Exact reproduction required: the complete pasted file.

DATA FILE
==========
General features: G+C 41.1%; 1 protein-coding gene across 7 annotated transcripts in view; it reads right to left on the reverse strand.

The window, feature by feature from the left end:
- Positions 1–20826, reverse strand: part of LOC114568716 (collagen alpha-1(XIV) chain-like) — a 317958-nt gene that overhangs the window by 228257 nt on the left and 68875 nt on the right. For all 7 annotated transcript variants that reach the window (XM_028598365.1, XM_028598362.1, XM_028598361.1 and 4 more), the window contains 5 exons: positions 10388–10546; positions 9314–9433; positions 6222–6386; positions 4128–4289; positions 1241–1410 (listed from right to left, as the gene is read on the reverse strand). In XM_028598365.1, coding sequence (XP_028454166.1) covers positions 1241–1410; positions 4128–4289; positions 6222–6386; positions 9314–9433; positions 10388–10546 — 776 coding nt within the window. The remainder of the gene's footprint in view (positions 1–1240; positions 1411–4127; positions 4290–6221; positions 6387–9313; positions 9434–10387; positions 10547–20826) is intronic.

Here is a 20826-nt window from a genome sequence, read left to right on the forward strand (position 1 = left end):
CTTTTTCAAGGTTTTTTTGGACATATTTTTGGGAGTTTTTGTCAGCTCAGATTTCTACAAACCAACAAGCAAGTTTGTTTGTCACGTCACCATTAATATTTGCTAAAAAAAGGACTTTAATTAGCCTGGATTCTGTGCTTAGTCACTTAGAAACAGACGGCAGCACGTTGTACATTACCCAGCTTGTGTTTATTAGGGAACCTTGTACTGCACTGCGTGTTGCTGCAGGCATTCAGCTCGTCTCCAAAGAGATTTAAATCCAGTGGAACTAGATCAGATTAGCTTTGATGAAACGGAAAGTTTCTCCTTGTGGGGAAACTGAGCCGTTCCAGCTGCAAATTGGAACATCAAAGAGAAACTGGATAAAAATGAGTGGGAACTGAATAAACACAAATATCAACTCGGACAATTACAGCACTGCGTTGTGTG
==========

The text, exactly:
General features: G+C 41.1%; 1 protein-coding gene across 7 annotated transcripts in view; it reads right to left on the reverse strand.

The window, feature by feature from the left end:
- Positions 1–20826, reverse strand: part of LOC114568716 (collagen alpha-1(XIV) chain-like) — a 317958-nt gene that overhangs the window by 228257 nt on the left and 68875 nt on the right. For all 7 annotated transcript variants that reach the window (XM_028598365.1, XM_028598362.1, XM_028598361.1 and 4 more), the window contains 5 exons: positions 10388–10546; positions 9314–9433; positions 6222–6386; positions 4128–4289; positions 1241–1410 (listed from right to left, as the gene is read on the reverse strand). In XM_028598365.1, coding sequence (XP_028454166.1) covers positions 1241–1410; positions 4128–4289; positions 6222–6386; positions 9314–9433; positions 10388–10546 — 776 coding nt within the window. The remainder of the gene's footprint in view (positions 1–1240; positions 1411–4127; positions 4290–6221; positions 6387–9313; positions 9434–10387; positions 10547–20826) is intronic.

Here is a 20826-nt window from a genome sequence, read left to right on the forward strand (position 1 = left end):
CTTTTTCAAGGTTTTTTTGGACATATTTTTGGGAGTTTTTGTCAGCTCAGATTTCTACAAACCAACAAGCAAGTTTGTTTGTCACGTCACCATTAATATTTGCTAAAAAAAGGACTTTAATTAGCCTGGATTCTGTGCTTAGTCACTTAGAAACAGACGGCAGCACGTTGTACATTACCCAGCTTGTGTTTATTAGGGAACCTTGTACTGCACTGCGTGTTGCTGCAGGCATTCAGCTCGTCTCCAAAGAGATTTAAATCCAGTGGAACTAGATCAGATTAGCTTTGATGAAACGGAAAGTTTCTCCTTGTGGGGAAACTGAGCCGTTCCAGCTGCAAATTGGAACATCAAAGAGAAACTGGATAAAAATGAGTGGGAACTGAATAAACACAAATATCAACTCGGACAATTACAGCACTGCGTTGTGTG